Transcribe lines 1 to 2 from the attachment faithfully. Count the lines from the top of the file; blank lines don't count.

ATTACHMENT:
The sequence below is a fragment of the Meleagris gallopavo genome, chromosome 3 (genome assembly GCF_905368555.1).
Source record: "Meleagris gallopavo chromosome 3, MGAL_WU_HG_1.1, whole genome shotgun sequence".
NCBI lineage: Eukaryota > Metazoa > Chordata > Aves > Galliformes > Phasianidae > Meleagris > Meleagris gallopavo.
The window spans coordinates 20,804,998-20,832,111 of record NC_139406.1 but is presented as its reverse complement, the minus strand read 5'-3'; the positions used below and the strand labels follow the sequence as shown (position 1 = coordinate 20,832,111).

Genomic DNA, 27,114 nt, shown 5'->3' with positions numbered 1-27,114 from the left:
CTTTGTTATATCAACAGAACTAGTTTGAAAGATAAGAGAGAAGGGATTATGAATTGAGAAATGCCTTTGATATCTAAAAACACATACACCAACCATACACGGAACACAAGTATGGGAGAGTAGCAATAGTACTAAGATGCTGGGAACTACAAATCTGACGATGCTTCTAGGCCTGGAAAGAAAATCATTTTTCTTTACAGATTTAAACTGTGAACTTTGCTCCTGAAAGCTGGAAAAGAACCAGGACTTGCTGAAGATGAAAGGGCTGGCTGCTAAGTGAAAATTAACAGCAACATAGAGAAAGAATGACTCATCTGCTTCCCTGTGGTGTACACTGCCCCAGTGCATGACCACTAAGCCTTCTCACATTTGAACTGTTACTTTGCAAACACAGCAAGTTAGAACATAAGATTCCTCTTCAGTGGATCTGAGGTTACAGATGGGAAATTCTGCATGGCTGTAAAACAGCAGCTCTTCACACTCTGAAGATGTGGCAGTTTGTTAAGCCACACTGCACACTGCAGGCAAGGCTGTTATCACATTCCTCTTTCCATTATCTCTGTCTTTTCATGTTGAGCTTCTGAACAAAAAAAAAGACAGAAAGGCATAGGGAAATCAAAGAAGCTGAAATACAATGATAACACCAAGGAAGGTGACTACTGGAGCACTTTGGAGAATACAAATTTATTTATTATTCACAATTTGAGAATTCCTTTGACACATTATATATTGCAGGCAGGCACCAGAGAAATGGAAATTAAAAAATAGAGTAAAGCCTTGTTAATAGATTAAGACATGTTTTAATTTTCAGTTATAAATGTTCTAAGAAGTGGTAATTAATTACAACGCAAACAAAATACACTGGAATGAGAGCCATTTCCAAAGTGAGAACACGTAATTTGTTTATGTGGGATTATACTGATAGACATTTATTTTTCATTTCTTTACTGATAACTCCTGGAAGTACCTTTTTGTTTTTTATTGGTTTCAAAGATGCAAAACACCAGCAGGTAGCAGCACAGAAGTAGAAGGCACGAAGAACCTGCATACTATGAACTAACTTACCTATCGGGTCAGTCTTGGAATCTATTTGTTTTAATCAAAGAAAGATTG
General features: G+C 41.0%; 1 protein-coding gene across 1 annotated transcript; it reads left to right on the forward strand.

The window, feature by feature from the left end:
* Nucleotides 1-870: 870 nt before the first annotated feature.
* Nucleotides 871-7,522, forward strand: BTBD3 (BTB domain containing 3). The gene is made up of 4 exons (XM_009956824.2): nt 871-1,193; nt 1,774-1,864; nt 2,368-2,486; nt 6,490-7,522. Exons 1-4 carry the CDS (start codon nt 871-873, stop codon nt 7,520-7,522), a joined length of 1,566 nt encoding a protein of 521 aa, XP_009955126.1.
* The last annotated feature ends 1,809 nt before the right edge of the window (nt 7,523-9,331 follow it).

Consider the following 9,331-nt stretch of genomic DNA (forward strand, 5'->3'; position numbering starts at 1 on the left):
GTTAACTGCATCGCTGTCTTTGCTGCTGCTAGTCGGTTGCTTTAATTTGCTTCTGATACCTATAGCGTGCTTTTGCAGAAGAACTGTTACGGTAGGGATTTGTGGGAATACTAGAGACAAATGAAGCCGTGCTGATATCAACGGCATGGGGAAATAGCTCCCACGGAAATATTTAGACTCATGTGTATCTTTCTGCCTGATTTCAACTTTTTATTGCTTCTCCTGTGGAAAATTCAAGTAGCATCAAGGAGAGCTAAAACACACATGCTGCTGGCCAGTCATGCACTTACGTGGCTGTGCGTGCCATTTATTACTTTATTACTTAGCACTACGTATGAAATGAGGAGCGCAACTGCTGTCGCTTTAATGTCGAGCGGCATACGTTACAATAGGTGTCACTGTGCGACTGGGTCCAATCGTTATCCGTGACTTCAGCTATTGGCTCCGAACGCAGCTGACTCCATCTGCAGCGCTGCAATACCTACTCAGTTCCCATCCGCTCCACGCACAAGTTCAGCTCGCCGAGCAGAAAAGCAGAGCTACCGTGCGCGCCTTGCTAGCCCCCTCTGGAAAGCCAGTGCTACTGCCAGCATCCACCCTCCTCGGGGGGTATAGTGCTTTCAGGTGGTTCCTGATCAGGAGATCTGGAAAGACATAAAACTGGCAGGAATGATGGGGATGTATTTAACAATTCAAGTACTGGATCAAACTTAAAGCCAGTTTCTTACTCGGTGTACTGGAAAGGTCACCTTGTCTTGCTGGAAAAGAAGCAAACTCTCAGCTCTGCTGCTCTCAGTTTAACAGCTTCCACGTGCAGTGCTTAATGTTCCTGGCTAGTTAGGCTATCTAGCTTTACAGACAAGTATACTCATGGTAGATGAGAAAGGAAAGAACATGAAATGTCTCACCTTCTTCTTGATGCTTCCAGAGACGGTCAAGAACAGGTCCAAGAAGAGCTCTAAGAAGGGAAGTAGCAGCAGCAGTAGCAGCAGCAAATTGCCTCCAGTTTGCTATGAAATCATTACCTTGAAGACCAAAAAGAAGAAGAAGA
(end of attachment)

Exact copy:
The sequence below is a fragment of the Meleagris gallopavo genome, chromosome 3 (genome assembly GCF_905368555.1).
Source record: "Meleagris gallopavo chromosome 3, MGAL_WU_HG_1.1, whole genome shotgun sequence".